Throwing Together a Bike Kit (Cycling Outfit)
Beauty is in the eye of the beholder. But beautiful cycling fashion is in the eye of the peloton.
It’s hard these days to throw together a decent cycling kit and get yourself out the door in time for your club ride. At Ciclismo Classico, getting your cycling gear ready the night before is a good way to make sure you’re on time. You wouldn’t want to miss any of the action on our Bike Across Spain or Bike Across Belgium itineraries.
But what do you put together? What are the essential ingredients to a fully-functional cycling outfit?
Bib shorts are your friend. These lycra bike shorts have a suspender-type material holding them in place. Some non-bib shorts (those with a cinch around the waist) will slip down your lower back as you ride. Although you may want to show-off your “tramp-stamp,” getting wind on your lower back is not comfortable.
Where does the underwear go?
Back in its drawer (or on the floor if you’re single). These days the shorts come with a padded insert (called a chamois – or “shammy”) and that is all the cushion you need on the bike. The shammy breathes and the lycra wicks away perspiration.
Underwear (especially nasty cotton tighty whities) traps sweat underneath the lycra, creating extra humidity where you don’t want it. Underwear will chaff and create sores. Not something you want on long rides.
How about an Undershirt?
It is more important to protect your torso than put on a pair on undies. Sweat (when chilled by a breeze or cold weather) takes the heat away from your chest. This could weaken your immune system or expose you to rhinoviruses known to thrive in lower temperatures and create sickness.
Personally, I always wear a microfiber mesh underneath my jersey, even in the warmest weather. First, it protects me on cold descents. Second, it wicks away the sweat from my body. There is nothing I like less than havening a soaking wet cycle jersey stuck to my body.
Baggy or fitted? This is a personal choice. Some people like to wear their favorite pro-team kit or support their local microbrew. Obviously, if the jersey is too tight you can’t move in it (or breathe); if it’s too lose you sound like a flag in a wind storm on the downhills.
The important thing is to have a jersey with at least three back pockets. These are handy for your phone, your wallet, your route notes, and anything else you made need in a pinch.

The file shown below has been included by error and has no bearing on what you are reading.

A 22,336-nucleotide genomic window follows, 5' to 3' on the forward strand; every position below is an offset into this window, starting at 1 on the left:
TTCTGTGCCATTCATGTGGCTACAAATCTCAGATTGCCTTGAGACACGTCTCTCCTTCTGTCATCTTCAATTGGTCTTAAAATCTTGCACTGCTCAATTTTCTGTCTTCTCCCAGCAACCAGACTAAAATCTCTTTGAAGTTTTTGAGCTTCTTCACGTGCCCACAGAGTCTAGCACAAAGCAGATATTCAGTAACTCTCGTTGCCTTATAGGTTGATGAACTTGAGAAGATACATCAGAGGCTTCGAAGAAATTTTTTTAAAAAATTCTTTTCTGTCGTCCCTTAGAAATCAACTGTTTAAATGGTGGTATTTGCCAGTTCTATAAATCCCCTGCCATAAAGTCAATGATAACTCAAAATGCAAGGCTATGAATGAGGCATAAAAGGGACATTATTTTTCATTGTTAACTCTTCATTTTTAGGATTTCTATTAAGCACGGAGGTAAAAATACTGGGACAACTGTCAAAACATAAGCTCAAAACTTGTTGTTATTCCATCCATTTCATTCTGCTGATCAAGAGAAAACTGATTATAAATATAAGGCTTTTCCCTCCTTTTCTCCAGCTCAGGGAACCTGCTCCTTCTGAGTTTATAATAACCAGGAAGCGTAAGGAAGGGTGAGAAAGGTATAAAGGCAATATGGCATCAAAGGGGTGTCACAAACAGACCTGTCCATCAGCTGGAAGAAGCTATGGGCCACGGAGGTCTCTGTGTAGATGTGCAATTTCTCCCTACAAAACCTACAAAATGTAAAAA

A quintessential piece of equipment. You cannot ride any Ciclismo Classico tour without a helmet. In fact, you can ride a bike in tennis shoes and cargo shorts. But a helmet will save your life.
Make sure the helmet fits like a baseball cap – right over your brow. The strap should be secure under your chin. Not so loose that you can stick your hand through it. Most of the helmets these days have a micro-adjustment dial in the back that helps with the fit.
Remember: always pack your helmet in your carry-on bag when traveling.
What Goes on your Feet?
Again, microfiber socks are the way to go. They are thin, breathable and come in lots of different colors (of course the socks need to match the jersey and the pants…and the bike!). DeFeet is an American brand making excellent cycle and running socks. Check them out – your feet will thank you.
If this is your first time on a bicycle in years, tennis shoes or sneakers work perfectly. However, if you’ve made the switch to clipless pedals then bring the shoes and pedals that you presently use at home. New cleats and/or pedals are often stiff and they need more force to unlock the cleat. If it is something you aren’t used to, give yourself some time to get used to the new setup before going on a long ride.
Don’t forget to take off your cleat protectors. Better yet: don’t use them at all. If you don’t start using them, then you’ll have one less piece of equipment that will drive you crazy when you lose it.
This is another fundamental component of your cycling outfit. Obviously, sunglasses help protect your eyes from the harmful UV rays that you’ll get during sunny days. But they will also protect your eyes from the same rays even when it is cloudy (remember its UV rays that damage your eyes).
These days you can get prescription sunglasses – even bifocals – to help you see what’s in the road. And with interchangeable lenses, even cloudy days seem bright and cheery.
Sunglasses also protect your eyes from debris. Sand, pollen, and insects can easily get in your eyes as you bike along. Putting on high-quality, cycling-specific sunglasses will even protect your eyes from the wind, preventing them from drying out.
Gloves come in handy when you’ve been spreading sunscreen all over your arms and legs. Keeping your hands dry (and not slipping off the handlebars) is a good safety tactic.
However, I never use fingerless gloves. I have lost more pairs of cycling gloves over the years than I can count. Plus, halfway through the ride, my gloves would become a sponge for sweat and bacteria. Again, one less item I need in my bag is one less item I won’t lose.
Some people may comment, “Well, if I fall, this way I can protect my hands.” To which I reply, “Well, if you don’t fall, you won’t need gloves.”
When I Do Wear Gloves: In the Cold
However, I will wear long-fingered gloves in the winter, or on cold rides. Having the appropriate cold-weather gear (booties, leg- and arm-warmers, wind and rain jackets, etc) is very important. It is better to have that material in your quiver for when you need it, than not have it at all.